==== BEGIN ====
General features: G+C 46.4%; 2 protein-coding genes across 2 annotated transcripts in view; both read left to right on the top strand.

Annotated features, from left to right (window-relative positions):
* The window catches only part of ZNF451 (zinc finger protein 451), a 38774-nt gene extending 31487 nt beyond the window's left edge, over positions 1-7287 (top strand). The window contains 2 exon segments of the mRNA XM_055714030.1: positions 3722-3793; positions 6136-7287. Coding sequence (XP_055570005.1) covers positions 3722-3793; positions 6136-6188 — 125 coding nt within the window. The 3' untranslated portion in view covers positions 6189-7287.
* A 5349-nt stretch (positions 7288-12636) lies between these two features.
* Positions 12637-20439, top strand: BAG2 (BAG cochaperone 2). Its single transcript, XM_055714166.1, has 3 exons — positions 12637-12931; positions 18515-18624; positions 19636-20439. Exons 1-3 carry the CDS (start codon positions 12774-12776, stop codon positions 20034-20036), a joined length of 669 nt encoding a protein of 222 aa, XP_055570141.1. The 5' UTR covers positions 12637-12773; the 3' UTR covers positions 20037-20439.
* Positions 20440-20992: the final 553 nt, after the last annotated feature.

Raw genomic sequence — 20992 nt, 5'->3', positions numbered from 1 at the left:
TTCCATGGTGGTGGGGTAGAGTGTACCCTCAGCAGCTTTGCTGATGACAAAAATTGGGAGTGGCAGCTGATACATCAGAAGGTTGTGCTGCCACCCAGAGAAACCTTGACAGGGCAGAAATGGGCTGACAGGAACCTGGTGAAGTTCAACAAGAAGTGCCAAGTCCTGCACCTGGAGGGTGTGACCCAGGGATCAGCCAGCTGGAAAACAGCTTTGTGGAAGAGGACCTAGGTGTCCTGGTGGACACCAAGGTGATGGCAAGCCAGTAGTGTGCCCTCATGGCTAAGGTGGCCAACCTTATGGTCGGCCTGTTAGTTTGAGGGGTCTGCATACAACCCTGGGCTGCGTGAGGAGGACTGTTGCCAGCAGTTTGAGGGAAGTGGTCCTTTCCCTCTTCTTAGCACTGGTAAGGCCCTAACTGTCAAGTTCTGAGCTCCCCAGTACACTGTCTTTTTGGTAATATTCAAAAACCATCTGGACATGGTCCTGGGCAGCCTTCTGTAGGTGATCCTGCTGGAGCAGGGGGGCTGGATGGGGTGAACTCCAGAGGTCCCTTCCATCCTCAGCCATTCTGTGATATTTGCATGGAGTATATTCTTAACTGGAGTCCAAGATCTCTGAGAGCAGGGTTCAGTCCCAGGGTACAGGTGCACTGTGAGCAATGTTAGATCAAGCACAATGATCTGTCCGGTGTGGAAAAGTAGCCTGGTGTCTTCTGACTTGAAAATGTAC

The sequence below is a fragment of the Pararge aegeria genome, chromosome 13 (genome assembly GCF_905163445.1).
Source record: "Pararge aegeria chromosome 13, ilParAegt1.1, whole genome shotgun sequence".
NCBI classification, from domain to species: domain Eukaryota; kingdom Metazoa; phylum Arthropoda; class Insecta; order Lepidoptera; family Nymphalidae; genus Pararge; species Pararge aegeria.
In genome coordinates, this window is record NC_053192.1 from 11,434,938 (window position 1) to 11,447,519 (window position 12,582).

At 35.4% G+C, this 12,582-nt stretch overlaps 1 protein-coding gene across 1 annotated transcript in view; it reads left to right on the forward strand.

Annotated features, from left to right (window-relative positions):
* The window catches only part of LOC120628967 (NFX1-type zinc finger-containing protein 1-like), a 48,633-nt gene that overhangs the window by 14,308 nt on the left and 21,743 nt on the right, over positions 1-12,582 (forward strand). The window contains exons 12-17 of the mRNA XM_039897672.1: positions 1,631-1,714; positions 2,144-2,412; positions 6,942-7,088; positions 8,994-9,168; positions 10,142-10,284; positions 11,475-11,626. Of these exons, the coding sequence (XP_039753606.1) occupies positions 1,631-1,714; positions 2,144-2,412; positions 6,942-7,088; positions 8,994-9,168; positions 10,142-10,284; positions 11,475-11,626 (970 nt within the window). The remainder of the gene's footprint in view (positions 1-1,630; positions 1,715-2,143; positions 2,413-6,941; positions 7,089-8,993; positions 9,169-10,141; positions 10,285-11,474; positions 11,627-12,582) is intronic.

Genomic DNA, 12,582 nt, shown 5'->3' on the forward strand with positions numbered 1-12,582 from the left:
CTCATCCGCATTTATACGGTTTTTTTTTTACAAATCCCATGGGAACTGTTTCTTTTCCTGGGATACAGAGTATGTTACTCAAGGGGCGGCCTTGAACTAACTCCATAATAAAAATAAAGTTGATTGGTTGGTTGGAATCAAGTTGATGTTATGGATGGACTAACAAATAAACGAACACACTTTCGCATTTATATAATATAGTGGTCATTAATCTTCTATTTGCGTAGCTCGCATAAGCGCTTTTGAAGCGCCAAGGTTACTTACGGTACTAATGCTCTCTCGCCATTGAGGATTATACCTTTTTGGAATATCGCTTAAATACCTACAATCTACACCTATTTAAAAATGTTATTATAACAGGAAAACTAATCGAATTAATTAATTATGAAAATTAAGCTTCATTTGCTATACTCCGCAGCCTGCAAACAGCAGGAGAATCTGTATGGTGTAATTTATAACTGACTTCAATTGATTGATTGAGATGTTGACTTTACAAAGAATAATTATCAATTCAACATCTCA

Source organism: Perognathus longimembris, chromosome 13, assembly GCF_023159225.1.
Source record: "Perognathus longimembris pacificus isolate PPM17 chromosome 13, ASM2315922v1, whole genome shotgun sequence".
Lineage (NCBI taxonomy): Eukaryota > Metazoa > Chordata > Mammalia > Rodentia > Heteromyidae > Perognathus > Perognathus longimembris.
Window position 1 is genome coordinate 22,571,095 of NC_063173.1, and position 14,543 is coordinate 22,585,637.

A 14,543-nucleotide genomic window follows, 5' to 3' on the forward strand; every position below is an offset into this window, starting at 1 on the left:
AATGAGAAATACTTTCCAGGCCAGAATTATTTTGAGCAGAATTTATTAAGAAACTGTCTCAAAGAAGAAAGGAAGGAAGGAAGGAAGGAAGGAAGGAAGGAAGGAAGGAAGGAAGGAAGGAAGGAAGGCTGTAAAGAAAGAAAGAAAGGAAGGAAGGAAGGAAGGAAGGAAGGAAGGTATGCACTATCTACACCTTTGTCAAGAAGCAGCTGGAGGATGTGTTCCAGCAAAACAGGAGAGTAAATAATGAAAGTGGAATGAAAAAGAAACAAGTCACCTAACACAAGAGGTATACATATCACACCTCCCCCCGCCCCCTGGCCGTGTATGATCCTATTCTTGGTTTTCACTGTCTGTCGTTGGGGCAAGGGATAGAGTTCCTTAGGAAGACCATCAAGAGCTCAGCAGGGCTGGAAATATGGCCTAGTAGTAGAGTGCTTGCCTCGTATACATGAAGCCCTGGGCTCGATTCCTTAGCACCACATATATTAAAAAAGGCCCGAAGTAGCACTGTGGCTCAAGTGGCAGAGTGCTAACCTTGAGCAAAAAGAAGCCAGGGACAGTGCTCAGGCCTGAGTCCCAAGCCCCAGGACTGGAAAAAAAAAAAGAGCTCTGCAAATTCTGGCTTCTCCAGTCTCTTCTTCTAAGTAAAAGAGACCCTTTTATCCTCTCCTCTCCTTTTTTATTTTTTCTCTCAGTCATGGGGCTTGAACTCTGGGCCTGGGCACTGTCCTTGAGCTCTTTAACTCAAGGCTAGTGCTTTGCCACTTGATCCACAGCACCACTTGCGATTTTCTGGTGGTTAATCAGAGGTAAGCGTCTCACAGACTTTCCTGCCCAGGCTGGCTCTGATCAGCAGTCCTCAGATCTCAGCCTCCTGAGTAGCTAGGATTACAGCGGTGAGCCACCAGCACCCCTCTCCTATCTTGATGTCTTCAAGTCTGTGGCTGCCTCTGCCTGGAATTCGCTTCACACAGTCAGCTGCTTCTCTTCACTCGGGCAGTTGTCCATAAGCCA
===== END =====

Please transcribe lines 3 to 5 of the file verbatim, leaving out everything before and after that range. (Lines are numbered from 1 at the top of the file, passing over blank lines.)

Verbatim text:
* The window catches only part of ZNF451 (zinc finger protein 451), a 38774-nt gene extending 31487 nt beyond the window's left edge, over positions 1-7287 (top strand). The window contains 2 exon segments of the mRNA XM_055714030.1: positions 3722-3793; positions 6136-7287. Coding sequence (XP_055570005.1) covers positions 3722-3793; positions 6136-6188 — 125 coding nt within the window. The 3' untranslated portion in view covers positions 6189-7287.
* A 5349-nt stretch (positions 7288-12636) lies between these two features.
* Positions 12637-20439, top strand: BAG2 (BAG cochaperone 2). Its single transcript, XM_055714166.1, has 3 exons — positions 12637-12931; positions 18515-18624; positions 19636-20439. Exons 1-3 carry the CDS (start codon positions 12774-12776, stop codon positions 20034-20036), a joined length of 669 nt encoding a protein of 222 aa, XP_055570141.1. The 5' UTR covers positions 12637-12773; the 3' UTR covers positions 20037-20439.